By Sarah Brenner, JD
Director of Retirement Education


Dear Ed Slott and Company,

I am a longtime subscriber, having met and talked with Ed at several industry conferences, going back well over 20 years. Which, with all of Ed’s great work and active networking, puts me in a pretty big club!

In any event, a CPA has turned to me with a problem.

A client of his passed away earlier this year with $1.7M in her IRA. Her Estate was the beneficiary of the IRA. Her 80+ year old siblings are the beneficiaries of the estate. I know, not great facts. But, it gets worse.

The CPA consulted with the executor and the broker who handled the account. They all agreed not to do anything until hearing more from the CPA.

A few weeks after that, the broker and the Executor decided to liquidate the holdings in the IRA, even though an Estate IRA was never opened. They then sent a check to a Bank account for the Estate, which is of course a checking account, not an IRA.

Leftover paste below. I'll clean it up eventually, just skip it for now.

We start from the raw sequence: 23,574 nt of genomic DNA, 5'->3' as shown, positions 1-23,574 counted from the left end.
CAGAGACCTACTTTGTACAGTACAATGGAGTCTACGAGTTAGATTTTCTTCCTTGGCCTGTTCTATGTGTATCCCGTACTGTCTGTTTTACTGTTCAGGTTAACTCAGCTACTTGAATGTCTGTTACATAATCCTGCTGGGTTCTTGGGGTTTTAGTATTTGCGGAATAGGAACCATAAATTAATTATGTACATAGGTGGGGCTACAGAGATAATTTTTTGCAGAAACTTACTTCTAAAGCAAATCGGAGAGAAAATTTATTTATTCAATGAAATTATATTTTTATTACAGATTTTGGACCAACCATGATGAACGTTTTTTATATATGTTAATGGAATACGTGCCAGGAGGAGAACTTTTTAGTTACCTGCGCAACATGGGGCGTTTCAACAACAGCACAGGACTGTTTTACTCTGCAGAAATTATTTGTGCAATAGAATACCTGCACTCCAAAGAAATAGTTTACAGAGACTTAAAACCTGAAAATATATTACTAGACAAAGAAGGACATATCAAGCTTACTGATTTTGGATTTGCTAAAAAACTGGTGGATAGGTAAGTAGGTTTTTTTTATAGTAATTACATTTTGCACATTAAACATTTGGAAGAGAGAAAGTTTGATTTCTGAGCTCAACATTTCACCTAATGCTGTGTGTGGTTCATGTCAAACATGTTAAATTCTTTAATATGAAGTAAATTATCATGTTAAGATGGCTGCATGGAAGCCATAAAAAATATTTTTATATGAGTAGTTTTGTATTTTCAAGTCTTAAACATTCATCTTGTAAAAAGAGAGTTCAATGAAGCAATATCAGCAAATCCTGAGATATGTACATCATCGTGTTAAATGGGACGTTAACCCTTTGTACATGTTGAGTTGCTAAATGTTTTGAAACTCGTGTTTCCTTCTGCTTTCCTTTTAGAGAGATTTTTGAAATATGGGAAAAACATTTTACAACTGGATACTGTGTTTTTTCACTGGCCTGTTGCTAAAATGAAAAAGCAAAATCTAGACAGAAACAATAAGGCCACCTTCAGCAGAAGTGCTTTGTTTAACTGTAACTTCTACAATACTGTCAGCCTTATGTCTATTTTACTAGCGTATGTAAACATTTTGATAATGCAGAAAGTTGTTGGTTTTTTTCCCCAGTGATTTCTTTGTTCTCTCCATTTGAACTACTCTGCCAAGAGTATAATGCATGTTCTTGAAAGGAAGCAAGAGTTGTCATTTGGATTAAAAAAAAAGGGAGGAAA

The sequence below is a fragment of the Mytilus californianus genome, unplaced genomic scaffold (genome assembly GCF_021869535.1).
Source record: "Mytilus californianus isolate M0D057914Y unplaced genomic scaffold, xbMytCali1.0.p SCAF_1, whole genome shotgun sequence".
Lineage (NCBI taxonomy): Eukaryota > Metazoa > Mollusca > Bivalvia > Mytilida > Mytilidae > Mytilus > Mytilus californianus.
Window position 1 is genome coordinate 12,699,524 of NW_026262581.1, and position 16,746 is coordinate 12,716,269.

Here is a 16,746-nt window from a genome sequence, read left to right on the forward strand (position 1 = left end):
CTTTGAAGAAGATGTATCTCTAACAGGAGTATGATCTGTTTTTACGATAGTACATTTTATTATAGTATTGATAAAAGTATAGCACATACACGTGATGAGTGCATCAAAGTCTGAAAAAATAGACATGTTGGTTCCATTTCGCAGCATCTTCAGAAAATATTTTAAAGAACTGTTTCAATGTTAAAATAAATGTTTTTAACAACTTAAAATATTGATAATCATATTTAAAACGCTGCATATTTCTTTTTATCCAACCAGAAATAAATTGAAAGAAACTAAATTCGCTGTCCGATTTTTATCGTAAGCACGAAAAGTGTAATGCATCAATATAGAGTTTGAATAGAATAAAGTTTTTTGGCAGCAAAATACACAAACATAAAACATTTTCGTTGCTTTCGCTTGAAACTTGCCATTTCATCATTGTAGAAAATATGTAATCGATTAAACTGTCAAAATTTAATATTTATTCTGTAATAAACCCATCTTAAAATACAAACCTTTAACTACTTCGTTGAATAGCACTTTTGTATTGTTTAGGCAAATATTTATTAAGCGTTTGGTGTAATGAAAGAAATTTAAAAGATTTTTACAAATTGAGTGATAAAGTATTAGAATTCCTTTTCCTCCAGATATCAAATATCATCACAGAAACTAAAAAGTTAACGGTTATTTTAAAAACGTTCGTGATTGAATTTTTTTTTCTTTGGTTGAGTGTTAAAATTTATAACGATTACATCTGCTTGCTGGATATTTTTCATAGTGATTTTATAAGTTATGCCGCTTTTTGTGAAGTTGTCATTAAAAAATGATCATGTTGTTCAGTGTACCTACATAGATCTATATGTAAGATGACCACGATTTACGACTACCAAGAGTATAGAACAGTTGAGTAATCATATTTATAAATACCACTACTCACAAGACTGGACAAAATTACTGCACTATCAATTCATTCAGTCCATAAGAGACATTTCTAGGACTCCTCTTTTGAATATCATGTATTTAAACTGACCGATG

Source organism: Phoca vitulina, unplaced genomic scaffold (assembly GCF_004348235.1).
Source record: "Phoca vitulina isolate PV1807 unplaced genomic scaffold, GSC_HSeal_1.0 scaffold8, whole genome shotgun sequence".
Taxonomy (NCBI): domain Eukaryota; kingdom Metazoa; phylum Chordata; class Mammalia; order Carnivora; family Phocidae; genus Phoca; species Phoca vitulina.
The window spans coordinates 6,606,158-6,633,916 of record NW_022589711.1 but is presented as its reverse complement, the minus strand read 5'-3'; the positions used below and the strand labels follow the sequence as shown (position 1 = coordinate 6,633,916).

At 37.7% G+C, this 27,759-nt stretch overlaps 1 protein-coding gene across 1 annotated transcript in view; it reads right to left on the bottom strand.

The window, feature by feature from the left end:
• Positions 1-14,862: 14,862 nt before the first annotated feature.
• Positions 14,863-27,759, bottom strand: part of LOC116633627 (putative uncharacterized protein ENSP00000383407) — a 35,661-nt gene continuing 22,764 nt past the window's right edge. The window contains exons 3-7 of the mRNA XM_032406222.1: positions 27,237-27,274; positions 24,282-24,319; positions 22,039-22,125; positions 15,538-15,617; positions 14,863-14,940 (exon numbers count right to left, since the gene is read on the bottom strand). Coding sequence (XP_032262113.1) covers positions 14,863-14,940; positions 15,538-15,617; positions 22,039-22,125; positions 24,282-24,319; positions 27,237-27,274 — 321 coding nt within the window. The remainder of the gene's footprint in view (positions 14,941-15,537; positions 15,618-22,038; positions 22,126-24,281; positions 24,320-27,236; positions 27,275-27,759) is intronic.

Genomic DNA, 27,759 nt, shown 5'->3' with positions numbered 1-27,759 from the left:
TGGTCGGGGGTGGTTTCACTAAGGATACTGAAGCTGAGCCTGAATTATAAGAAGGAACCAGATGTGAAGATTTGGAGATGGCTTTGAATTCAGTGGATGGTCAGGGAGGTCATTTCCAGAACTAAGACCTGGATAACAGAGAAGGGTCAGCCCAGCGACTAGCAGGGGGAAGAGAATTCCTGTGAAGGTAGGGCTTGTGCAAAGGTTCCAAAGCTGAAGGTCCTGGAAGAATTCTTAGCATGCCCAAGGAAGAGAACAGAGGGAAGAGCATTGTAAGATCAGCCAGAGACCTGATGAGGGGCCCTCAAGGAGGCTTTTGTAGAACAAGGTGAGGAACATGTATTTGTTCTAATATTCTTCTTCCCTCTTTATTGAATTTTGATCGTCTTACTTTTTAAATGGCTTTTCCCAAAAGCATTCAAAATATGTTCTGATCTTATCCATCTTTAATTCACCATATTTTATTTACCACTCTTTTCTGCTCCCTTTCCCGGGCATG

I am told that IRS regulations prevent an estate from rolling back into an IRA. Is this true?

Thank you,



Hi Tom,

Thanks for your support over the years! Unfortunately, the news here is not good. The rules are very strict when it comes to nonspouse beneficiaries, such as an estate, and rollovers. Once a distribution from an inherited IRA is paid to a nonspouse beneficiary, it is irreversible. It cannot be rolled over or put back into an IRA. Only a spouse beneficiary can roll over a distribution from an inherited IRA. We see this mistake made far too frequently and unfortunately there is no fix.



I have a question about clients who have inherited IRAs and need to take an RMD for 2021 but did not take their 2020 RMD because of the Covid RMD waiver. Will they use the life expectancy number they used for 2019 RMD and subtract 1 or subtract 2 from that number to account for the skipped 2020 RMD?




Hi Randy,

We are getting many questions on how to calculate RMDs for 2021. There is a lot of confusion in the wake of the 2020 waiver under the CARES Act. Here is how it would work. A nonspouse beneficiary who is required to take RMDs based on life expectancy would subtract 2 from the factor that was used in 2019. Even though no RMD was required for 2020, it is still counted when determining the life expectancy factor for 2021.